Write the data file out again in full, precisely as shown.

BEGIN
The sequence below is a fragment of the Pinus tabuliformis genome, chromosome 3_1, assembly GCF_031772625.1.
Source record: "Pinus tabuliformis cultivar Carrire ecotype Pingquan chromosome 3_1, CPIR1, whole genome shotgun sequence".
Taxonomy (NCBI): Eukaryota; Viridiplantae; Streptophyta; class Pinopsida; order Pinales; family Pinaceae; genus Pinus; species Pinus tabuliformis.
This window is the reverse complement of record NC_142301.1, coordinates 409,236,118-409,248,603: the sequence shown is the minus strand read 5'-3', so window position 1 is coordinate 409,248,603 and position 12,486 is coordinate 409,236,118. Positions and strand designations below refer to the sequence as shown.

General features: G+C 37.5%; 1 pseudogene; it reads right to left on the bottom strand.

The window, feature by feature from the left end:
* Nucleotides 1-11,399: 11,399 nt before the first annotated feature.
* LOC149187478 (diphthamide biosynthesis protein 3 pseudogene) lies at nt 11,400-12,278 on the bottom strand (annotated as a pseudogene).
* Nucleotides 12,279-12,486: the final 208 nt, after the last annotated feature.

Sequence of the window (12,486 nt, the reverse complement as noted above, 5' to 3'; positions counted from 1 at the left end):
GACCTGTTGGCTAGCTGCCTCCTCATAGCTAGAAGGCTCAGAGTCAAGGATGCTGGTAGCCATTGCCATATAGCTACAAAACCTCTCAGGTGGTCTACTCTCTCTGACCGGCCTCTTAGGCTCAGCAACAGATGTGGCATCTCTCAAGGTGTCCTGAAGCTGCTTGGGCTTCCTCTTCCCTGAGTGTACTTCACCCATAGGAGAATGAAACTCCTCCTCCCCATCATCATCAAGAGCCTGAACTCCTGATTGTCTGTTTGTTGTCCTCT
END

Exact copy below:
The sequence below is a fragment of the Pinus tabuliformis genome, chromosome 3_1, assembly GCF_031772625.1.
Source record: "Pinus tabuliformis cultivar Carrire ecotype Pingquan chromosome 3_1, CPIR1, whole genome shotgun sequence".
Taxonomy (NCBI): Eukaryota; Viridiplantae; Streptophyta; class Pinopsida; order Pinales; family Pinaceae; genus Pinus; species Pinus tabuliformis.
This window is the reverse complement of record NC_142301.1, coordinates 409,236,118-409,248,603: the sequence shown is the minus strand read 5'-3', so window position 1 is coordinate 409,248,603 and position 12,486 is coordinate 409,236,118. Positions and strand designations below refer to the sequence as shown.

General features: G+C 37.5%; 1 pseudogene; it reads right to left on the bottom strand.

The window, feature by feature from the left end:
* Nucleotides 1-11,399: 11,399 nt before the first annotated feature.
* LOC149187478 (diphthamide biosynthesis protein 3 pseudogene) lies at nt 11,400-12,278 on the bottom strand (annotated as a pseudogene).
* Nucleotides 12,279-12,486: the final 208 nt, after the last annotated feature.

Sequence of the window (12,486 nt, the reverse complement as noted above, 5' to 3'; positions counted from 1 at the left end):
GACCTGTTGGCTAGCTGCCTCCTCATAGCTAGAAGGCTCAGAGTCAAGGATGCTGGTAGCCATTGCCATATAGCTACAAAACCTCTCAGGTGGTCTACTCTCTCTGACCGGCCTCTTAGGCTCAGCAACAGATGTGGCATCTCTCAAGGTGTCCTGAAGCTGCTTGGGCTTCCTCTTCCCTGAGTGTACTTCACCCATAGGAGAATGAAACTCCTCCTCCCCATCATCATCAAGAGCCTGAACTCCTGATTGTCTGTTTGTTGTCCTCT